Nighttime masked uncontrolled hypertension tied to poor outcomes in CKD
NEW YORK 06/06 - Masked uncontrolled hypertension that occurs overnight is common in the chronic kidney disease (CKD) population and is associated with left ventricular hypertrophy (LVH) and decline in kidney function, new research shows.
The findings suggest the need for greater use of ambulatory blood pressure monitoring (ABPM) in patients with CKD and hypertension, even in patients with controlled office hypertension, the study team says.
Masked uncontrolled hypertension (MUCH) overnight often goes undetected among patients with controlled office blood pressure, but little attention has been paid to patients with CKD and nighttime MUCH, they point out in JAMA Network Open.
To investigate, they studied 675 patients with CKD not requiring dialysis, including 19% with controlled hypertension, 43% with sustained hypertension and 38% with MUCH, assessed by office and ambulatory blood pressure monitoring.
The MUCH group was further subdivided into isolated nighttime MUCH (23%) and day-night MUCH (13%).
Among patients with MUCH, two (1%) had isolated daytime MUCH, 154 (63%) had isolated nighttime MUCH, and 88 (36%) had day-night MUCH.
During a median follow-up of 39 months, 130 kidney events, including 97 end-stage kidney disease (ESKD) events, occurred.
In multivariate-adjusted analysis, there was a significant association between day-night MUCH and LVH (OR, 3.26) and between isolated nighttime MUCH and the composite kidney outcome of ESKD and at least a 50% reduction in estimated glomerular filtration rate (HR, 4.27).
"Our findings support the value of 24-hour ABPM in the management of hypertension, especially in patients with CKD," write Dr. Nan Chen of Ruijin Hospital, in Shanghai, China, and colleagues.
"However, clinical use of ABPM has been limited in the past by variable factors, including economic and human cost. Meanwhile, management of nighttime MUCH still lacks clinical experience reports or evidence-based medical research," they point out.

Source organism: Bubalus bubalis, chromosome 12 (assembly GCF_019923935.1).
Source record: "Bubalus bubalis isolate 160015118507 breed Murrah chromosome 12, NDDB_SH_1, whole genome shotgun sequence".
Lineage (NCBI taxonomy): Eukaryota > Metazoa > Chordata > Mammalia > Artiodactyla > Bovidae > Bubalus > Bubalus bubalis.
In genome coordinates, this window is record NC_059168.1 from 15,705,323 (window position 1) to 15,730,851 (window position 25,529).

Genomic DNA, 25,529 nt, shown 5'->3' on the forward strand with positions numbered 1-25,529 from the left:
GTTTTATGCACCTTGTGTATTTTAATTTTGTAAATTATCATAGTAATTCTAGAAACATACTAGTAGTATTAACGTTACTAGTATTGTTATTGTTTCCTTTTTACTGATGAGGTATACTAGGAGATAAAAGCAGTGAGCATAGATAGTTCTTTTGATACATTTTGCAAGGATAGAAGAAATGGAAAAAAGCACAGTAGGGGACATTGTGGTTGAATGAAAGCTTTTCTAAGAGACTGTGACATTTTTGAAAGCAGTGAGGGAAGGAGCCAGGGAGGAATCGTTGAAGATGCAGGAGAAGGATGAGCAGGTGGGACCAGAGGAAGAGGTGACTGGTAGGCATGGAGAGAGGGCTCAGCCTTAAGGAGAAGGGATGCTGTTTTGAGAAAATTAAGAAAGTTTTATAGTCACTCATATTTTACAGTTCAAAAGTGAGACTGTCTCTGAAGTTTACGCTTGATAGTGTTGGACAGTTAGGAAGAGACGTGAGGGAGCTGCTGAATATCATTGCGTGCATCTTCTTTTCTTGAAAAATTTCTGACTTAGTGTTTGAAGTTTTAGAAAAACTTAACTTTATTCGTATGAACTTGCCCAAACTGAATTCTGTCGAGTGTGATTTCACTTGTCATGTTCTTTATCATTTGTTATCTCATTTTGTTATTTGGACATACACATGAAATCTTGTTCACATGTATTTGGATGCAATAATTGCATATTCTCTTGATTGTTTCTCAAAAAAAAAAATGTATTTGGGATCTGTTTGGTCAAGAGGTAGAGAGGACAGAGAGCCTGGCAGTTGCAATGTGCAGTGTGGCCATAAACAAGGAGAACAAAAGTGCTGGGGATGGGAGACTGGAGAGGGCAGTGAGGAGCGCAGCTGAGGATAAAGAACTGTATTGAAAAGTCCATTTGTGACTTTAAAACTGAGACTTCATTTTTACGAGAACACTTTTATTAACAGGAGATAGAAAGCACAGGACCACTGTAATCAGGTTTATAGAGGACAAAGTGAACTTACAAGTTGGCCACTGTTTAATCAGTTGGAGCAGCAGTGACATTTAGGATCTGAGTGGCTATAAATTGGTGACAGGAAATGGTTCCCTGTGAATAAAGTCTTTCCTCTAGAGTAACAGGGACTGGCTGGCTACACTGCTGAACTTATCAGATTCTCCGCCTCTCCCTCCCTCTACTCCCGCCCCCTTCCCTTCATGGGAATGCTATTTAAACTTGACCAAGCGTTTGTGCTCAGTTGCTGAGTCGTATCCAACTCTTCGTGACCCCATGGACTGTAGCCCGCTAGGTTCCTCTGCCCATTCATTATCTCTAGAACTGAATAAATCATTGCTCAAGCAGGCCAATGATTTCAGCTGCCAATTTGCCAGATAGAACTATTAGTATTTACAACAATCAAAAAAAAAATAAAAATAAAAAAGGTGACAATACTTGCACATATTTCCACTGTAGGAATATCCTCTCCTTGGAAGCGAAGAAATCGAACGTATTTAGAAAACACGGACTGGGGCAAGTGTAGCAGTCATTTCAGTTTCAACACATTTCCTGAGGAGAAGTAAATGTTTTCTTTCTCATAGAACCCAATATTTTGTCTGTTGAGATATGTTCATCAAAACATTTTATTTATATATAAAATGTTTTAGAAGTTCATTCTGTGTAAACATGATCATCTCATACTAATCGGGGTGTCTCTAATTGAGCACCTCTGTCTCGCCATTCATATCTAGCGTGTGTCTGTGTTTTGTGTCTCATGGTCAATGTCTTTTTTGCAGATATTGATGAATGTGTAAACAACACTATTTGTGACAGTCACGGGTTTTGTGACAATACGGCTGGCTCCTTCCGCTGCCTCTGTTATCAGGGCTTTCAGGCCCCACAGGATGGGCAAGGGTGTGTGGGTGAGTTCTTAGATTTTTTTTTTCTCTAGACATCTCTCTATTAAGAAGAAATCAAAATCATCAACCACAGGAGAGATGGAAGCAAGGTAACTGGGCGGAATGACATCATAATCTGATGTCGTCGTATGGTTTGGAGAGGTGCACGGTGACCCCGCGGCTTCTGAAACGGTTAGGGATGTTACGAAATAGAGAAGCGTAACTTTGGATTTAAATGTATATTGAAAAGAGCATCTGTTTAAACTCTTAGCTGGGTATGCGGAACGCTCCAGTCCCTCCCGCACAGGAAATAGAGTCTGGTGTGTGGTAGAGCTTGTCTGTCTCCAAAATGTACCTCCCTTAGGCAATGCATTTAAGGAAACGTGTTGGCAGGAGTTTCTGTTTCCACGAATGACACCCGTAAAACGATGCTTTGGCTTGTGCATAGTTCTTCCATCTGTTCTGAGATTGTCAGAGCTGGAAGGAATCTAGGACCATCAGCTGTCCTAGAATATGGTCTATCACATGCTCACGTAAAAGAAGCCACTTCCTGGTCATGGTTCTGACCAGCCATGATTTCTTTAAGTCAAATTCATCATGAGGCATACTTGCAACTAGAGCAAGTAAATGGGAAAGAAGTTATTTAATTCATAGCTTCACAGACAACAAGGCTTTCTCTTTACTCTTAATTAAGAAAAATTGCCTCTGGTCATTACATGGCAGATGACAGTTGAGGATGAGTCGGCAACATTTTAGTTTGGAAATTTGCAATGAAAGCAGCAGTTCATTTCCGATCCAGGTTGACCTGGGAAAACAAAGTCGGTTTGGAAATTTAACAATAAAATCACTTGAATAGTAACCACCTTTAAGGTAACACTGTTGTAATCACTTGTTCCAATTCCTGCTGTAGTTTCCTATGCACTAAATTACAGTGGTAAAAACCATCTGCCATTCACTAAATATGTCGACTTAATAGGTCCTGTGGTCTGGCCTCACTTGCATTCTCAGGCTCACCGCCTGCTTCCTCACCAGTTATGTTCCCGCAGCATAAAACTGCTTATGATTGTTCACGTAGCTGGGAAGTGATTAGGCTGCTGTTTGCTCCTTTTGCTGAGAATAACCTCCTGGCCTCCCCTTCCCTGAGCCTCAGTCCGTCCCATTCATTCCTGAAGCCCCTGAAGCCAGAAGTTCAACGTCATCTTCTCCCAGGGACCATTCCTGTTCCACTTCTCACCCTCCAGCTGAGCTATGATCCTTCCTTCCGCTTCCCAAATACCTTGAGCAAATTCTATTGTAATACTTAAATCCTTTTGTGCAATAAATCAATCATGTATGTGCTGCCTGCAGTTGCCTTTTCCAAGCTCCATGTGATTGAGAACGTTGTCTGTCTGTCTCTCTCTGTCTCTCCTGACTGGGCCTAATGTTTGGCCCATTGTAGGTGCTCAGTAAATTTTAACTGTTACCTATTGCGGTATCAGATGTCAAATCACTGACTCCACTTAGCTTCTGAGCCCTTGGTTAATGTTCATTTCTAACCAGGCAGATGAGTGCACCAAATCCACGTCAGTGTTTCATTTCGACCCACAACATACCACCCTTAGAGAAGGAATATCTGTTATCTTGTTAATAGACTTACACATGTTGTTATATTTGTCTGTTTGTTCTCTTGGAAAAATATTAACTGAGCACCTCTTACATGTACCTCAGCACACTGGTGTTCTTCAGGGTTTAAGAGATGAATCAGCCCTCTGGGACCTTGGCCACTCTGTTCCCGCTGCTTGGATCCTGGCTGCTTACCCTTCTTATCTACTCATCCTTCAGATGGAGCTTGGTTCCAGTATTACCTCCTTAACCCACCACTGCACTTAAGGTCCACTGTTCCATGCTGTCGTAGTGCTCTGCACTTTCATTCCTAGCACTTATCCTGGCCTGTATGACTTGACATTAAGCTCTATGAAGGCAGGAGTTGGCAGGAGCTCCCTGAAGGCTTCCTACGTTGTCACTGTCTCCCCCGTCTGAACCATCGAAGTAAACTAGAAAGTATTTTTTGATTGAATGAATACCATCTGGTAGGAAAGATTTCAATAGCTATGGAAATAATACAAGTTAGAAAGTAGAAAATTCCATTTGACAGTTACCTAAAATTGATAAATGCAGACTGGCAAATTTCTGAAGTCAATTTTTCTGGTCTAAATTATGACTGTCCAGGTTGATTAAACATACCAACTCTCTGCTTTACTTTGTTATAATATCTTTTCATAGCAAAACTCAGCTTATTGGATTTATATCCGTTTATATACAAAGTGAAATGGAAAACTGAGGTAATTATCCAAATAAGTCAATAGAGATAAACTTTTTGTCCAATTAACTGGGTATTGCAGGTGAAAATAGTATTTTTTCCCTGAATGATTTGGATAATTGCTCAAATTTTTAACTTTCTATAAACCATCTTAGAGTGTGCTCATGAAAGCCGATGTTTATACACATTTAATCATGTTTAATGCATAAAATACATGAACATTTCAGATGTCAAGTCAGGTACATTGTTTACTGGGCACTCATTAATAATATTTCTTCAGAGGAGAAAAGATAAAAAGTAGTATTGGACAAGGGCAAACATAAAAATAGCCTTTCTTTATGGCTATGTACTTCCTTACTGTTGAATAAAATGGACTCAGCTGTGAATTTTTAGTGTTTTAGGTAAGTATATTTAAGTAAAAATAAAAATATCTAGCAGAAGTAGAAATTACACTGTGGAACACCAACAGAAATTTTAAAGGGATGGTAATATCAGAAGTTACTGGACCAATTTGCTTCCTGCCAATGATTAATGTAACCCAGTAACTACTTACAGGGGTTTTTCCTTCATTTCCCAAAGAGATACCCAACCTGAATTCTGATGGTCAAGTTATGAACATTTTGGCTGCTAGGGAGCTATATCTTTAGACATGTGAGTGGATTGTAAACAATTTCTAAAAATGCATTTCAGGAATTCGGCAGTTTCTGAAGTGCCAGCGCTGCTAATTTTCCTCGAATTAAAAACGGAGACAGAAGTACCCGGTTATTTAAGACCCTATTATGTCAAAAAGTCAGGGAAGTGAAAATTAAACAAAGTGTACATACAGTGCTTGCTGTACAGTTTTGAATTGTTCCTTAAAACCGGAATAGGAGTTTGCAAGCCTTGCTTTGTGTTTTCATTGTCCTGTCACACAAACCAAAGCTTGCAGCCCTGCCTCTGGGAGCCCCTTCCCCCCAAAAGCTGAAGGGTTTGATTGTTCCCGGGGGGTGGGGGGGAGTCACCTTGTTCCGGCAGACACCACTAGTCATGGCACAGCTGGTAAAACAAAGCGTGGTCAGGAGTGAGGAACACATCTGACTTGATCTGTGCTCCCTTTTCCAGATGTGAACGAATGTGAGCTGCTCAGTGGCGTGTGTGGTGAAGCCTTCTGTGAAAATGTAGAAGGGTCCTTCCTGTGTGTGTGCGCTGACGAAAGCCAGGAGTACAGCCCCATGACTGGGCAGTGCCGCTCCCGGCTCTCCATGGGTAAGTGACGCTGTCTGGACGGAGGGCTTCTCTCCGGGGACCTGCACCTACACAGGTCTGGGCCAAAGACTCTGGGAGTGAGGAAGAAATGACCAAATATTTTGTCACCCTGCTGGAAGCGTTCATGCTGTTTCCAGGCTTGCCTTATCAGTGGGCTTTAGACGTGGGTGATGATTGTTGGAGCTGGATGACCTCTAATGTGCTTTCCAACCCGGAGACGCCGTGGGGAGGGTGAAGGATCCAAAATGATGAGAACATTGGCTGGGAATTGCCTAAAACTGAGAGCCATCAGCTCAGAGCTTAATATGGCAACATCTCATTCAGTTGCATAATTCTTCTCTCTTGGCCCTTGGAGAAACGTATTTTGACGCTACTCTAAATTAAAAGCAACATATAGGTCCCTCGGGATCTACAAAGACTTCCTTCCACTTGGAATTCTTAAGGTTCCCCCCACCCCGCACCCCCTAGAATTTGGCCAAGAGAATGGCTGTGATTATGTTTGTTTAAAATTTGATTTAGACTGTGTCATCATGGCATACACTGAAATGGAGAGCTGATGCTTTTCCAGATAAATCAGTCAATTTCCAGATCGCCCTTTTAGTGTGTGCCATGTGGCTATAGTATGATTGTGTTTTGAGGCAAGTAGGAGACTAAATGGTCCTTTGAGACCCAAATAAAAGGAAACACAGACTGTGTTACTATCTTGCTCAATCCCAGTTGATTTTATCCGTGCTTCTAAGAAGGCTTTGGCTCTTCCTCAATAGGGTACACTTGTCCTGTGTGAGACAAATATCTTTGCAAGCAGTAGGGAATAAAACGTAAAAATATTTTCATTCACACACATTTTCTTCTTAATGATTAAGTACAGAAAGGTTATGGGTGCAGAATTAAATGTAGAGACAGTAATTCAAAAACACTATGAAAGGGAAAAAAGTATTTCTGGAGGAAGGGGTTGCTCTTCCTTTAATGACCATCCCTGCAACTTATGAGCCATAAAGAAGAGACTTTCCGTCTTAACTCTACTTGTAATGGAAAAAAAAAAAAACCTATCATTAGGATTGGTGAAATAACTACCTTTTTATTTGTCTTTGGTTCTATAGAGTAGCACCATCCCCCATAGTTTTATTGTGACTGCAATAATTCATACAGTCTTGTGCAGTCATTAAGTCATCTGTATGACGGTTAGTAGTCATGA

"Future clinical trials are needed to explore effective interventions on nighttime MUCH and to assess the effect of lowering BP on clinical outcomes among patients with CKD," they say.
The authors of a linked commentary note that hypertension is "the most important modifiable risk factors for cardiovascular morbidity and mortality" in the CKD population.
"Accumulating evidence suggests that masked uncontrolled hypertension (MUCH) is consistently associated with higher cardiovascular event risk compared with patients with controlled hypertension," write Dr. Laura Mayeda and Dr. Matthew Rivara of the University of Washington, in Seattle.
ABPM captures nighttime BP values and is the only tool that can simultaneously identify white-coat hypertension, MUCH, and nighttime hypertension, they point out.
The new current study "adds to the growing body of evidence supporting the clinical use of ABPM in patients with CKD, at the very least as a way to improve risk prediction among patients with CKD and controlled clinic BPs," the editorialists say.
"Additionally, as more stringent BP targets are used by nephrologists and other clinicians when treating patients with CKD and hypertension, ABPM has the potential to improve accuracy and safety of intensive targeted BP interventions," they add.
They write, "one point is clear - when it comes to CKD and hypertension management, MUCH more is needed than just clinic BP readings!"